Camp A (for Awesome!)

It was challenging for the 9 scouts and three adult leaders to get to their midway stop at Kirtland Air Force Base on the way to summer camp at Camp Alexander under Pike’s Peak. A gas stop traffic jam in Gallup, and I40 single lane backup due to culvert rebuilds didn’t help, but we managed to make the appointed time window to eat at the officers’ mess, and to locate our overnight accommodations – the Kirkland Scout Hut.  It is wisely located remotely from most of civilization on the massive air base to save the service men and women from the constant roar of scouts, which of course can generally drown out the sounds like those of the nearby airport. The hut contained unusual donated accommodations including very short church pews, a bit too tight for growing scouts to sleep on (the alternative was a red brick floor or a carpet from the early 80’s). Their indoor spiders were the friendly type, unlike the neighboring black widows on the porch outside with the adults.

Next day, arriving at Camp A, we met our staff troop guide – Hi Kyle!!! In our “Miles to go before I sleep” strategically placed Crow Camp site, we had as a camp-mate a short-eared resident bunny, a chipmunk and two deer, who were only slightly shyer than the other two.  It was absolutely gorgeous in camp, and with the animals, felt like we’d stepped into a Disney flick – we kept looking for Flower and Thumper to join Bambi and her friends. Temps overnight were perfect in the high 50s, but a Texas dad/leader in the shower that morning was complaining of getting no sleep due to the cold – not us Arizona campers! We were prepared!  Camp food was the best we’d ever had, and staff was very accommodating even at 80% with a full camp.  Adult leaders appreciated the daily 6AM coffee thermos delivery from the camp program director, but immediately thereafter out came a certain leader’s own stash of ‘Death Wish’ coffee as a chaser – world’s strongest coffee w/ 8X the caffeine.

First day of classes brought torrential rain at dinner, at 8PM, and after midnight. Our tents held up beautifully, and everything was dry. Largely the boys were too, taking rain gear everywhere after Monday afternoon. Tuesday was the day when lectures were largely behind them, and activities were underway. Lives were being saved, pots formed, bullseyes and traps hit, and orienteering, hiking, and casting performed. Qualifying scores in archery and shotgun were accomplished by first timers. Day 2 also brought another torrential downpour, ruining the scheduled outdoor carnival for the boys, but the adults bravely completed their steak dinners at the scheduled leader meeting indoors. Later at camp, hail followed by torrential rain, followed by more hail.  Troop Guide Kyle came running in his trademark hoodie and bandana through the storm to see if all the boys had gotten dinner in the midst of the hailed-out carnival, or if we had encountered tent leaks. None so far!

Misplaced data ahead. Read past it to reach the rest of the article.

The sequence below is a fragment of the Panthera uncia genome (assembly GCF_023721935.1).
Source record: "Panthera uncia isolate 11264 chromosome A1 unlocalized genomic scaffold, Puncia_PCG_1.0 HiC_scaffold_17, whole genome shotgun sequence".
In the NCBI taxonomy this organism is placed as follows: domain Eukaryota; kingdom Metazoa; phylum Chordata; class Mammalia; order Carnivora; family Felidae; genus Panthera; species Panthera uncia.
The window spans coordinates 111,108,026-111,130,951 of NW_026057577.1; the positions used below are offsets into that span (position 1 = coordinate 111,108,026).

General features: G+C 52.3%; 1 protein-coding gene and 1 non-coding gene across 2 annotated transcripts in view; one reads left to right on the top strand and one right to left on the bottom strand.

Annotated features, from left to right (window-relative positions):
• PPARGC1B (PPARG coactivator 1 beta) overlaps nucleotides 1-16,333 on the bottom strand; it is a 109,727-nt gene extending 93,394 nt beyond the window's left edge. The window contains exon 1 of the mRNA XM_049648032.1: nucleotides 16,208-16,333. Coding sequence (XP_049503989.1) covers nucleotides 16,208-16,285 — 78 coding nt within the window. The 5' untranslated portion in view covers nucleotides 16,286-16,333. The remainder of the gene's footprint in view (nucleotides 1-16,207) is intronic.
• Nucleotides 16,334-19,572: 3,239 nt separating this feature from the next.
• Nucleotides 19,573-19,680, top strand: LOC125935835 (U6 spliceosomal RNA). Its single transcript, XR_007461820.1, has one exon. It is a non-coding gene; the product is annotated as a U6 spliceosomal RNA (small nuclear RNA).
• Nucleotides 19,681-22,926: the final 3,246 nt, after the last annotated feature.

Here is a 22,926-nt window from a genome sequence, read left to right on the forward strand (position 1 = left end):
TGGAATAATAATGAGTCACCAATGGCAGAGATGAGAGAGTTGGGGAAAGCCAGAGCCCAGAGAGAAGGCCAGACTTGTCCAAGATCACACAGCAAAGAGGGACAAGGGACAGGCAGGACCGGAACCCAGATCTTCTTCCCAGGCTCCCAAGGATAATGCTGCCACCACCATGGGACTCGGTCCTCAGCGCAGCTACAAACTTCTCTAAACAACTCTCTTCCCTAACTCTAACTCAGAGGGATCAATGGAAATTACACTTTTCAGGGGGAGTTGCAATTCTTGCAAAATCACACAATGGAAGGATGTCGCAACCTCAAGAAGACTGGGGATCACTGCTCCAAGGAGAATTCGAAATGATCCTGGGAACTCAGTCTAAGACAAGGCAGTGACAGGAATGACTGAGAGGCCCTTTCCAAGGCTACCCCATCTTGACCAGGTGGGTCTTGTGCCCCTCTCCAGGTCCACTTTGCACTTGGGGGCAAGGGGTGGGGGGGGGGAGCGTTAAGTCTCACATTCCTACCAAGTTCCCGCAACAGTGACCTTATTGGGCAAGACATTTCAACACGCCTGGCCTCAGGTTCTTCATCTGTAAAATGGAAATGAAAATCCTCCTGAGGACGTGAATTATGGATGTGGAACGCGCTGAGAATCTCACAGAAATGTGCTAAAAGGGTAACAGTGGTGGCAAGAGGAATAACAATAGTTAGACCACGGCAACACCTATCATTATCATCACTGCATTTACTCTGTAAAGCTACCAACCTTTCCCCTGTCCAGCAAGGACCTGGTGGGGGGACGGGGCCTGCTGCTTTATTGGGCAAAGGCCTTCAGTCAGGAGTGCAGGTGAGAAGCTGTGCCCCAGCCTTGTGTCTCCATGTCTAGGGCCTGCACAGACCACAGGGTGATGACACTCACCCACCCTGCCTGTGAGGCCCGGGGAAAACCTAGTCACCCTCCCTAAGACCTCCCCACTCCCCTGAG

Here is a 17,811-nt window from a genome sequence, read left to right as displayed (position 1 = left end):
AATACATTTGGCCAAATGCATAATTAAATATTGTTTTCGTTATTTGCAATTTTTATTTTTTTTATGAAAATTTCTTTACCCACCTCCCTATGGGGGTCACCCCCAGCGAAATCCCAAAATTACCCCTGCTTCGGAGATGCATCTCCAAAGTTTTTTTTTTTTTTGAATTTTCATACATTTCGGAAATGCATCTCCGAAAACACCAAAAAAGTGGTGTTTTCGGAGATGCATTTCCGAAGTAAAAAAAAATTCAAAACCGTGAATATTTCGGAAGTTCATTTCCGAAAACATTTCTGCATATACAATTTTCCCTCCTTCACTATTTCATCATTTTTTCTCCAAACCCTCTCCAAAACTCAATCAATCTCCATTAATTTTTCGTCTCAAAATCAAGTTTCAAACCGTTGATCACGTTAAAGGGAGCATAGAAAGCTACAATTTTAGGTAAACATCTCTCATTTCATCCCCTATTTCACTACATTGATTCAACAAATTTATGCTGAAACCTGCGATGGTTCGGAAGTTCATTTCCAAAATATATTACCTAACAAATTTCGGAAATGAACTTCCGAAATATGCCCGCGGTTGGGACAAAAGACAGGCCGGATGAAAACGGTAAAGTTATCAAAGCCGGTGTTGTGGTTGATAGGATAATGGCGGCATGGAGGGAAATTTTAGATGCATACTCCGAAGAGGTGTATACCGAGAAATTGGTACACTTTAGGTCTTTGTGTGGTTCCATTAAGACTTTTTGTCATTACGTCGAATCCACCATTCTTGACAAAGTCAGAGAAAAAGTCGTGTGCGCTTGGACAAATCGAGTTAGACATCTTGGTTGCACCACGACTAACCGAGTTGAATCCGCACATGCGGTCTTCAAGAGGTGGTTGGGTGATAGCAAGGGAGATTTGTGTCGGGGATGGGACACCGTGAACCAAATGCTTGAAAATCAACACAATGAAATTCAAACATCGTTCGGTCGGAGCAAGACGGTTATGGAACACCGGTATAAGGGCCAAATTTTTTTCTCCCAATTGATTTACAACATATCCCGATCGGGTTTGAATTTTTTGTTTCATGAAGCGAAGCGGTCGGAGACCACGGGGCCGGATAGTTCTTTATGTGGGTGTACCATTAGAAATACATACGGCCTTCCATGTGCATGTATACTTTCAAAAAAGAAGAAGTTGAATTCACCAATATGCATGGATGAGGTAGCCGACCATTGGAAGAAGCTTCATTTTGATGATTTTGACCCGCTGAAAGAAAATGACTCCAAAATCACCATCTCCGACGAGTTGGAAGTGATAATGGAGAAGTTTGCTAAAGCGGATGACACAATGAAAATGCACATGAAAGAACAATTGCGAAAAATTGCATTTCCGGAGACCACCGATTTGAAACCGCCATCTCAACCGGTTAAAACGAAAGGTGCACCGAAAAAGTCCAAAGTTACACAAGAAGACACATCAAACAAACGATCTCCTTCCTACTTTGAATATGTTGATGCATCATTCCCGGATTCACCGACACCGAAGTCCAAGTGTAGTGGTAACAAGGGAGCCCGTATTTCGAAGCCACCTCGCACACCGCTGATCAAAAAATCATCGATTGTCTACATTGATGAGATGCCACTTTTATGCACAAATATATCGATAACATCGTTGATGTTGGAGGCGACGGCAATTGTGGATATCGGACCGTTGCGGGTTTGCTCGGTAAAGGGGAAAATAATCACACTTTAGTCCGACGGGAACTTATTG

Midweek, another day of rainstorms, including flooded roads taking an adult leader to the Colorado Springs airport. While there is now some longing for home by the scouts, mitigating factors include showers, awesome food, great camaraderie, and new friends in staff and merit badge classes – everyone is having an absolute ball.  The boys did a great job serving and bussing Wednesday night dinner, and then, Thursday morning T648’s scouts demonstrated with absolute conviction how a flag ceremony should be performed. Practice definitely makes perfect, and they practiced on the parade grounds the day before, and got up the day of at 5:45 to practice some more. Two leaders took videos from different vantage points, and have shared them on the website under the Camp A photos.